The Nigerian government is locked in a court battle with Britain’s National Crime Agency (NCA) over control of €180 million (£150 million) that was stashed abroad by Nigeria’s former Head of State, late Gen. Sani Abacha.
By yesterday’s official exchange rate of the British Pounds Sterling at N563, as seen on the website of the Central Bank of Nigeria (CBN), the money in contention is about N84.5 billion.
The United Kingdom’s The Telegraph reported that the case was again poised to spark fresh questions about dirty money flowing through the City of London.
In the latest legal tussle over the money, generally known in Nigeria as “Abacha loot”, the report stated that Nigeria wanted the crime-fighting agency, NCA, to release funds that it froze at the request of US authorities.
In May 2020, the federal government confirmed the receipt of $311 million looted by a late dictator, Abacha, repatriated from the United States and Island of Jersey.
According to Attorney General of the Federation and Minister of Justice, Abubakar Malami, “The amount increased significantly from over $308 million to over $311 million because of the interest that accrued from February 3, 2020, to 28th April, 2020, when the fund was transferred to the CBN.”
It came after the recovery of $322 million from Switzerland in 2018.
At the time, Malami noted that the government had committed that the asset would support and assist in expediting the construction of three major infrastructure projects across Nigeria, namely, Lagos – Ibadan Expressway, Abuja – Kano Road, and Second Niger Bridge.
It was estimated that from 2007 to 2020, about $1.5 billion had been returned to Nigeria from different parts of the world.
According to the latest report, American prosecutors said the money could be traced back to a suspected $2.2 billion (£1.6 billion) or more that was plundered by Abacha and his associates during the dictator’s five-year reign.
In the complex issues surrounding the repatriation of the funds, the authorities in the US sought to return the money to “the people of Nigeria”, under the so-called Kleptocracy Initiative.
But the Nigerian government was said have sought to “sidestep” the process and obtain the funds directly through an application to the High Court, in a move opposed by UK and US authorities, documents seen by The Telegraph and SourceMaterial showed.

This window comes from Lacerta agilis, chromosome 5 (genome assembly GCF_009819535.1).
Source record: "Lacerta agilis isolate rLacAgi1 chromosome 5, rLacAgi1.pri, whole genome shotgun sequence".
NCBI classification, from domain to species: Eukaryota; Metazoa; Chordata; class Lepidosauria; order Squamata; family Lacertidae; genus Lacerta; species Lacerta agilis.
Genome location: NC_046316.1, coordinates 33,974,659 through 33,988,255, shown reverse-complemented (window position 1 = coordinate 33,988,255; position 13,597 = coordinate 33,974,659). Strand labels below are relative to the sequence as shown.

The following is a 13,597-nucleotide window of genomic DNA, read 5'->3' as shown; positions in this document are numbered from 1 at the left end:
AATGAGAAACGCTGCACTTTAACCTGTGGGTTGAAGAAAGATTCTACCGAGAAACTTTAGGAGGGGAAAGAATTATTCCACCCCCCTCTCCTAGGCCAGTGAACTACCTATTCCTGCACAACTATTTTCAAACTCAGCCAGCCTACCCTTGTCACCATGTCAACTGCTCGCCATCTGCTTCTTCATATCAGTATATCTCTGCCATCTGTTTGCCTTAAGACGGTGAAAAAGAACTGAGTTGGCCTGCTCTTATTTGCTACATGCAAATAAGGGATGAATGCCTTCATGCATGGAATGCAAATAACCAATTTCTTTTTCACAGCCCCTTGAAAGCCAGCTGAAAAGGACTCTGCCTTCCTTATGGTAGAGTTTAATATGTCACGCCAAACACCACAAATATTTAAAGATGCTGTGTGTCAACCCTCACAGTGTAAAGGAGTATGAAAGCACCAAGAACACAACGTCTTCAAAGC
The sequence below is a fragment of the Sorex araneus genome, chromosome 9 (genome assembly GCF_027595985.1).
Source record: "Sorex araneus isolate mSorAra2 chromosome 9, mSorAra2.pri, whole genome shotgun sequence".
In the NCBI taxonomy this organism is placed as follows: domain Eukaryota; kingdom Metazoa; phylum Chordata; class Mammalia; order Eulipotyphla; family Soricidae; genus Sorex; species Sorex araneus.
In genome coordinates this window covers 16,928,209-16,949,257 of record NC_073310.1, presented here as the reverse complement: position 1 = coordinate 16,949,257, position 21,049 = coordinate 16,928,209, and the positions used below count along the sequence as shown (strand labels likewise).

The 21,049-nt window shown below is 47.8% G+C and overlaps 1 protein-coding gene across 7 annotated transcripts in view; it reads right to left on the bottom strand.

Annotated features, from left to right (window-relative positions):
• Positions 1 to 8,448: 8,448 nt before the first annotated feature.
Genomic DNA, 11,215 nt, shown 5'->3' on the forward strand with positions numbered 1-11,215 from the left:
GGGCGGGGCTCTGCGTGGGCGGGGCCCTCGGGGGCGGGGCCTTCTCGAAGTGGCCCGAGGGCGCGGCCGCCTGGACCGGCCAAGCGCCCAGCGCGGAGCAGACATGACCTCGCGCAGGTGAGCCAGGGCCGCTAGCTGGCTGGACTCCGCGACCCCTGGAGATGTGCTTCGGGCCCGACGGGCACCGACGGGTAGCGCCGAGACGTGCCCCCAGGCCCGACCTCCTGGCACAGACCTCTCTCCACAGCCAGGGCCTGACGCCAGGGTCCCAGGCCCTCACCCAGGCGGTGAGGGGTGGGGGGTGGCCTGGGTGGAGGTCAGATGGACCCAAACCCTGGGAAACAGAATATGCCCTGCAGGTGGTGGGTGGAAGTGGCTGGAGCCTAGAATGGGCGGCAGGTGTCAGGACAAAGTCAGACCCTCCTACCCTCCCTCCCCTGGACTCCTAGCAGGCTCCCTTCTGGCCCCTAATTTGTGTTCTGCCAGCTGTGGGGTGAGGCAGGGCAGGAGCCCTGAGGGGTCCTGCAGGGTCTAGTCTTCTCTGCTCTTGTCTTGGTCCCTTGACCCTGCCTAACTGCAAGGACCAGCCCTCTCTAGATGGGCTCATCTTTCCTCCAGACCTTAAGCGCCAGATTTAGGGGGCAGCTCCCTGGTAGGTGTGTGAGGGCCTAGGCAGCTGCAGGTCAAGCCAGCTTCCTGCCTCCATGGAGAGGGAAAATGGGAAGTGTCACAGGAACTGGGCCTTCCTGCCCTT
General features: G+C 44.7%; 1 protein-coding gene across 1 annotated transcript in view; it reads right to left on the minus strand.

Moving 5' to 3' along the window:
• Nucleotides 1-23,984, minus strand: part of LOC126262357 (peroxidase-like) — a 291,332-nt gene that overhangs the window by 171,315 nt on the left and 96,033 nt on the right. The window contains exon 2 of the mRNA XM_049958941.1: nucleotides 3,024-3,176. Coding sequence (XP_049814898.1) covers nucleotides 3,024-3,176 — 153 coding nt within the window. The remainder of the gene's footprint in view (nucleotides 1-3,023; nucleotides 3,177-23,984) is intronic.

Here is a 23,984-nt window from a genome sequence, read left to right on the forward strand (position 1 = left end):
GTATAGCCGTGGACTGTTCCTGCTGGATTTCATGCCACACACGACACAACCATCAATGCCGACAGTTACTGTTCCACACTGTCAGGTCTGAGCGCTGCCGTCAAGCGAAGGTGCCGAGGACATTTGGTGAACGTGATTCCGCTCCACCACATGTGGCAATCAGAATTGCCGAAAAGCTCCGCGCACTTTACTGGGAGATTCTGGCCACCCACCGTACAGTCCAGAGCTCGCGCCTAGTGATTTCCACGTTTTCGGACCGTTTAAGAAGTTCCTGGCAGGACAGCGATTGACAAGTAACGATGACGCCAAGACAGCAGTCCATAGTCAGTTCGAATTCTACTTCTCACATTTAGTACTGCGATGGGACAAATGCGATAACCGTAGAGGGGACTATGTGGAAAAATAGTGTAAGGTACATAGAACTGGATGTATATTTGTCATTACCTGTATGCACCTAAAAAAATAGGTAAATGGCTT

Although Abacha died more than 20 years ago, the piles of treasure he looted from Nigerian coffers have kept cropping up, with at least $2 billion being thought to have stolen during his five years in power.
The former dictator’s spoils have been linked to dozens of offshore bank accounts over the years, as investigators unravel the intricate web he and his associates spun across the globe.
British and American authorities have been locked in talks over tens of millions of pounds of cash that investigators say can be traced to Abacha’s plundering, the investigation found.
The case, which involves a serving Nigerian politician who was one of Abacha’s top henchmen, includes cash in British bank accounts that has been frozen by the National Crime Agency.
However, the Nigerian government has brought its own legal action against the NCA in a bid to end the tussle, it has emerged.
The report stated, “It is a complicated story with many twists and turns. But the on-going struggle for ‘Abacha’s loot’ reveals the difficulty in recovering stolen funds, the frustrations of law enforcement, and the way people accused of corruption have relied on respectable law firms to argue their cases in court.”
On the modus operandi used by Abachi to execute the looting, the report stated that after seizing power in a 1993 coup, Abacha set about using his position as Nigeria’s head of state to place himself above the law and skim vast sums of money from the oil-rich nation.
In perhaps the most brazen example, he would tell advisers to make spurious requests to him for money to deal with national “emergencies”, according to US court documents.
Signed letters would then be sent to the CBN, which would provide cash, travellers’ cheques or arrange a wire transfer.
The report added, “Money was stuffed into boxes or bags and transported to Abacha’s house, before associates arranged for it to be sent abroad.
“At least $2 billion is thought to have been stolen this way, using more than 60 letters to the central bank.
“Abacha also arranged for the government to sell bonds to a company controlled by his allies before buying them back at vastly inflated prices, generating an illicit windfall of $282 million.”
Separately, the report stated that Abacha and his associates extorted French engineering firm, Dumez Group, of $97 million and used his spoils to live a luxurious lifestyle.
“Inside his many sprawling homes, he kept piles of glittering jewellery, including gold necklaces and rings, and at one stage as much as $100 million in cash,” the report noted.
However, the money Abacha and his associates plundered became the subject of an international search after the dictator’s sudden death in 1998, aged 54.
The report stated that weeks after his death, Abacha’s widow was caught trying to flee the country with 38 suitcases packed with money and his family later forfeited nearly $1 billion.
“Yet the only clues hinting at where other stashes of money could be found were a few details of secret offshore bank accounts discovered by authorities,” it said.